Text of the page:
Most people have heard of meth and the effects it has on those who use it, but few know much about the drug itself. Meth is a powerful, highly addictive stimulant. It is a synthetic, man-made drug, with the exact chemical composition of the substance depending largely on the lab in which it is made. Once consumed, meth has a direct effect on the central nervous system. The drug immediately surges activity within the brain, heart, and lungs, causing a rush of euphoria, increased energy, and sometimes a feeling of indestructibility.
Once in the bloodstream, the poisonous chemicals in meth immediately begin to harm the body. Meth can cause memory loss, aggression, heart damage, psychotic behavior, brain damage, strokes, hallucinations, anxiety, paranoia, convulsions, cardiovascular collapse, and even death. Meth use burns up the body’s natural resources, creating powerful cravings and a compelling desire to consume more meth. Meth is so potent and so addictive that it only takes one use to become addicted.
The Effects of Meth—The Drug That Erodes Your Body Bit by Bit
The signs and symptoms of meth use are apparent and devastating, both externally and internally. Here is just a glimpse of the kind of harm that meth use causes:
- Loss of appetite leading to severe weight loss.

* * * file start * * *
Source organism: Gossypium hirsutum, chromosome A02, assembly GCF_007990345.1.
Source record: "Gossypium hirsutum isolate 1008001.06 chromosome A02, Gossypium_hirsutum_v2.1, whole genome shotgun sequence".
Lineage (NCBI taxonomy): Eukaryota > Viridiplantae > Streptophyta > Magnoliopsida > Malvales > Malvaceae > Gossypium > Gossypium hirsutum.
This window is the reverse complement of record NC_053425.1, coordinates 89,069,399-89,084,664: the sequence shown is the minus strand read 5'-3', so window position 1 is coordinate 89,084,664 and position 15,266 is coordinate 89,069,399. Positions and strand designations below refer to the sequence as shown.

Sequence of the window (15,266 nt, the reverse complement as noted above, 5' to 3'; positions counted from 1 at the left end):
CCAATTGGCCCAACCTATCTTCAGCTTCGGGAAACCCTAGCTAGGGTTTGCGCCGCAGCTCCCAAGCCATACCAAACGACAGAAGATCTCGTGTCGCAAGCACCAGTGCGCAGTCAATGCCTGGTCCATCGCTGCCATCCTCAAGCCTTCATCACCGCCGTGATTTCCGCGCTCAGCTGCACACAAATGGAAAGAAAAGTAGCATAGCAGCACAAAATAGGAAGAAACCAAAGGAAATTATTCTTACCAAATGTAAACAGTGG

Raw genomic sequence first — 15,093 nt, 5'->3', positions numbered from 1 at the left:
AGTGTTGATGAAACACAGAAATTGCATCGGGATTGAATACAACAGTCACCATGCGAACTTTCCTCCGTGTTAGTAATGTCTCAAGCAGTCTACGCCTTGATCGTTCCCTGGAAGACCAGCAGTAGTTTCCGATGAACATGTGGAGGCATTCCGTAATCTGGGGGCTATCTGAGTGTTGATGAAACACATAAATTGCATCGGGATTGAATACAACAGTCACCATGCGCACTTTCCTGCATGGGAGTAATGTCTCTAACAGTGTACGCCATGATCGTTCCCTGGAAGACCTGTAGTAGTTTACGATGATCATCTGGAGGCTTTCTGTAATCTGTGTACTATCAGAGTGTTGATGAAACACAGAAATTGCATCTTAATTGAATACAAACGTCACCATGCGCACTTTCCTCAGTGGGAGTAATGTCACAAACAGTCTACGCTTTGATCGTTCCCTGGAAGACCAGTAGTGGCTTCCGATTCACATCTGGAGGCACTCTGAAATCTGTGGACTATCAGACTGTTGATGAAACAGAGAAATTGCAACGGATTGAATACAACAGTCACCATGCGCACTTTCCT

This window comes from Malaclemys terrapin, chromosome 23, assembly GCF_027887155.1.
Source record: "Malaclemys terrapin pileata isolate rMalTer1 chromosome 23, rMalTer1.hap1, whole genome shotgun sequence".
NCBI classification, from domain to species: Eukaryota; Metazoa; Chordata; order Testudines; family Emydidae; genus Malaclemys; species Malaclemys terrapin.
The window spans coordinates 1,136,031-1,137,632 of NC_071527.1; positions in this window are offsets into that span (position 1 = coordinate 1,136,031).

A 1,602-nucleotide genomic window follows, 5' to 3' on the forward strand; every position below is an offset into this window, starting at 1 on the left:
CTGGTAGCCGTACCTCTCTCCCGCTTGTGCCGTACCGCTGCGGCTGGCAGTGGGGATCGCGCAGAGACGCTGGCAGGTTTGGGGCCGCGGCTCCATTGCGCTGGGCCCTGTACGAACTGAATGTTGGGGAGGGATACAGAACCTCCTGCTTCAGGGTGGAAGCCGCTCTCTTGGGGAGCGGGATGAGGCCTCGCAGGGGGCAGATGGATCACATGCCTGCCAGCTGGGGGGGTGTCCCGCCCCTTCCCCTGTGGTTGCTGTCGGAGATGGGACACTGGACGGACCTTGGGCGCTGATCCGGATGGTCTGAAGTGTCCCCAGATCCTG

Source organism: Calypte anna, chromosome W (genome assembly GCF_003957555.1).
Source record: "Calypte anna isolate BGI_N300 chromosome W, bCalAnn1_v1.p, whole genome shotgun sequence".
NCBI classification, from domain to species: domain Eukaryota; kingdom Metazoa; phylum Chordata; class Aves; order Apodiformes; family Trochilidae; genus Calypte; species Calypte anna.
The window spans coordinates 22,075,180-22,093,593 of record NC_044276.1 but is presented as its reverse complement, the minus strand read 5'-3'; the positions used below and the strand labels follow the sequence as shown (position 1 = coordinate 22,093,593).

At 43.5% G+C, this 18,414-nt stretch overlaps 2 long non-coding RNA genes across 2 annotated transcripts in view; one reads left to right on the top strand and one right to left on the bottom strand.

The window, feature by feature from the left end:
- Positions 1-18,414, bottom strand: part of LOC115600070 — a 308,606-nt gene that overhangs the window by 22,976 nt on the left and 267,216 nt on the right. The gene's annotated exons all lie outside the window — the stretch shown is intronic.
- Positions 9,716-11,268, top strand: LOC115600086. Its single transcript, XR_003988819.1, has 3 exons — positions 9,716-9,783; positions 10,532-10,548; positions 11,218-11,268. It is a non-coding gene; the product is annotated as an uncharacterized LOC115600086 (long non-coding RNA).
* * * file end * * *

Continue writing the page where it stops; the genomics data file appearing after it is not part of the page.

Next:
- Bizarre, erratic, aggressive, and even physically violent behavior.
- Panic, psychosis, and hallucinations that can lead to accidents and injuries.
- Convulsions and seizures (these can be fatal).
- Permanent damage to blood vessels in the heart and brain, potentially leading to heart attacks, strokes, and even death.
- Horrible skin sores due to compulsively picking at the skin.
- Permanent brain damage and memory loss.
- Cardiovascular problems, including high blood pressure.
- Destruction of nasal tissues due to snorting meth.
- Severe tooth decay and gum damage due to smoking meth.
- The risk for contracting HIV/AIDS and other blood-borne diseases due to IV meth use.
To make matters worse, because meth is so immensely addictive, addicts simply cannot conceive of stopping their meth use, even when it becomes apparent just how much their addiction is harming them.
Getting Treatment for Meth Addiction
Meth abuse is skyrocketing, and it's now cropping up in parts of the country where it hadn't been a significant problem before, like in the Pacific Northwest and the Northeast. Furthermore, individual states such as Montana, Oklahoma, and Hawaii are becoming toxic islands of meth use, seeing a doubling and even a tripling of the annual number of meth-related arrests and meth-related deaths.
What will save the country from a meth problem that is starting to resemble the opiate epidemic?
The key to overcoming meth addiction is with the help of a residential drug treatment center, preferably one that offers long-term treatment programs. Meth creates such a powerful, destructive addiction that it is next to impossible for one to overcome it on their own. People who are addicted to meth need professional help to break free.
Narconon Arrowhead is a successful, residential drug rehab center that can help people beat meth addiction and finally experience a sober, stable, safe, and healthy life. At Narconon, no one has to be an addict for life, and everyone has the potential to overcome their drug crisis. If you have a family member or loved one who is struggling with a meth addiction, please get them help. Contact Narconon Arrowhead today to set your loved one on the path to a better life.
Reviewed by Claire Pinelli, ICAADC, LADC, CCS, MCAP RAS